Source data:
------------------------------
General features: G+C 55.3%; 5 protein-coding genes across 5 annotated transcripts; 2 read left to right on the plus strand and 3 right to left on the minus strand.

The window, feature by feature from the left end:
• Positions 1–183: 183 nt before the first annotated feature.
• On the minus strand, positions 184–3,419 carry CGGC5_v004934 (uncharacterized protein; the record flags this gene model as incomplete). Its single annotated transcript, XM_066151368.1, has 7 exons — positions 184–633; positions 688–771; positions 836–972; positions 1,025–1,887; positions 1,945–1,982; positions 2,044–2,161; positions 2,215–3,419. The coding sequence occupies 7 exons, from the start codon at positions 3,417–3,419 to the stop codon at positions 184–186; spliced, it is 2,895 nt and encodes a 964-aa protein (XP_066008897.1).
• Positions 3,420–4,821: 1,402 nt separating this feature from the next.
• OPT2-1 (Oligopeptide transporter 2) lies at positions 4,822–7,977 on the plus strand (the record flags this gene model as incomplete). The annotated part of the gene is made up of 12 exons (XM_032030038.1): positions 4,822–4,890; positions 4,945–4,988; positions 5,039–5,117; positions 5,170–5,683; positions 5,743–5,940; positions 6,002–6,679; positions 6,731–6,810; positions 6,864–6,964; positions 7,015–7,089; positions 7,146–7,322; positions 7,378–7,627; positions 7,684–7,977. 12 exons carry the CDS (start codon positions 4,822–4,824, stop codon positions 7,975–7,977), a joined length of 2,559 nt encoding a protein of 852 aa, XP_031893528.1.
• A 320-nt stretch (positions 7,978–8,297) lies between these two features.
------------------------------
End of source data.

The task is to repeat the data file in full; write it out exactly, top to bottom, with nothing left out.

General features: G+C 55.3%; 5 protein-coding genes across 5 annotated transcripts; 2 read left to right on the plus strand and 3 right to left on the minus strand.

The window, feature by feature from the left end:
• Positions 1–183: 183 nt before the first annotated feature.
• On the minus strand, positions 184–3,419 carry CGGC5_v004934 (uncharacterized protein; the record flags this gene model as incomplete). Its single annotated transcript, XM_066151368.1, has 7 exons — positions 184–633; positions 688–771; positions 836–972; positions 1,025–1,887; positions 1,945–1,982; positions 2,044–2,161; positions 2,215–3,419. The coding sequence occupies 7 exons, from the start codon at positions 3,417–3,419 to the stop codon at positions 184–186; spliced, it is 2,895 nt and encodes a 964-aa protein (XP_066008897.1).
• Positions 3,420–4,821: 1,402 nt separating this feature from the next.
• OPT2-1 (Oligopeptide transporter 2) lies at positions 4,822–7,977 on the plus strand (the record flags this gene model as incomplete). The annotated part of the gene is made up of 12 exons (XM_032030038.1): positions 4,822–4,890; positions 4,945–4,988; positions 5,039–5,117; positions 5,170–5,683; positions 5,743–5,940; positions 6,002–6,679; positions 6,731–6,810; positions 6,864–6,964; positions 7,015–7,089; positions 7,146–7,322; positions 7,378–7,627; positions 7,684–7,977. 12 exons carry the CDS (start codon positions 4,822–4,824, stop codon positions 7,975–7,977), a joined length of 2,559 nt encoding a protein of 852 aa, XP_031893528.1.
• A 320-nt stretch (positions 7,978–8,297) lies between these two features.